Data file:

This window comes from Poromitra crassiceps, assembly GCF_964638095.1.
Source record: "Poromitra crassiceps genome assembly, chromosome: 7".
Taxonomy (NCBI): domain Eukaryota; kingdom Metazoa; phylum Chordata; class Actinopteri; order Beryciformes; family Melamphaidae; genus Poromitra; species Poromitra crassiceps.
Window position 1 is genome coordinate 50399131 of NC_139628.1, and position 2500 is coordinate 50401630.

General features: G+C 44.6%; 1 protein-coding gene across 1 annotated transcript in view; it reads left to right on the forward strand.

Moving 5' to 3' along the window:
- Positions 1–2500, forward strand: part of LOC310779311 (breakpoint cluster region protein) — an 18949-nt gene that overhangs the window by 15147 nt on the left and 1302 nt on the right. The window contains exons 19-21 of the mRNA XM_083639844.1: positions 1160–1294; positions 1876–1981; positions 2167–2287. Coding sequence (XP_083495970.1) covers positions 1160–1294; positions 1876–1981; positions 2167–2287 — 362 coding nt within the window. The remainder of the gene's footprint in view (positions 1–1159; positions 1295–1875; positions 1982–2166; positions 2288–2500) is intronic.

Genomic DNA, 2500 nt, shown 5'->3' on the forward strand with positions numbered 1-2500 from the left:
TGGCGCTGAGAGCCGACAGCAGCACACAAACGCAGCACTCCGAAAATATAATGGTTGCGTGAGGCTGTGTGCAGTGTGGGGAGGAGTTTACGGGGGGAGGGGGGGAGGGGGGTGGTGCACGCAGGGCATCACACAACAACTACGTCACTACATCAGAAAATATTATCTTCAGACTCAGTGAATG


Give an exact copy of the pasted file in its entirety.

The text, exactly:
This window comes from Poromitra crassiceps, assembly GCF_964638095.1.
Source record: "Poromitra crassiceps genome assembly, chromosome: 7".
Taxonomy (NCBI): domain Eukaryota; kingdom Metazoa; phylum Chordata; class Actinopteri; order Beryciformes; family Melamphaidae; genus Poromitra; species Poromitra crassiceps.
Window position 1 is genome coordinate 50399131 of NC_139628.1, and position 2500 is coordinate 50401630.

General features: G+C 44.6%; 1 protein-coding gene across 1 annotated transcript in view; it reads left to right on the forward strand.

Moving 5' to 3' along the window:
- Positions 1–2500, forward strand: part of LOC310779311 (breakpoint cluster region protein) — an 18949-nt gene that overhangs the window by 15147 nt on the left and 1302 nt on the right. The window contains exons 19-21 of the mRNA XM_083639844.1: positions 1160–1294; positions 1876–1981; positions 2167–2287. Coding sequence (XP_083495970.1) covers positions 1160–1294; positions 1876–1981; positions 2167–2287 — 362 coding nt within the window. The remainder of the gene's footprint in view (positions 1–1159; positions 1295–1875; positions 1982–2166; positions 2288–2500) is intronic.

Genomic DNA, 2500 nt, shown 5'->3' on the forward strand with positions numbered 1-2500 from the left:
TGGCGCTGAGAGCCGACAGCAGCACACAAACGCAGCACTCCGAAAATATAATGGTTGCGTGAGGCTGTGTGCAGTGTGGGGAGGAGTTTACGGGGGGAGGGGGGGAGGGGGGTGGTGCACGCAGGGCATCACACAACAACTACGTCACTACATCAGAAAATATTATCTTCAGACTCAGTGAATG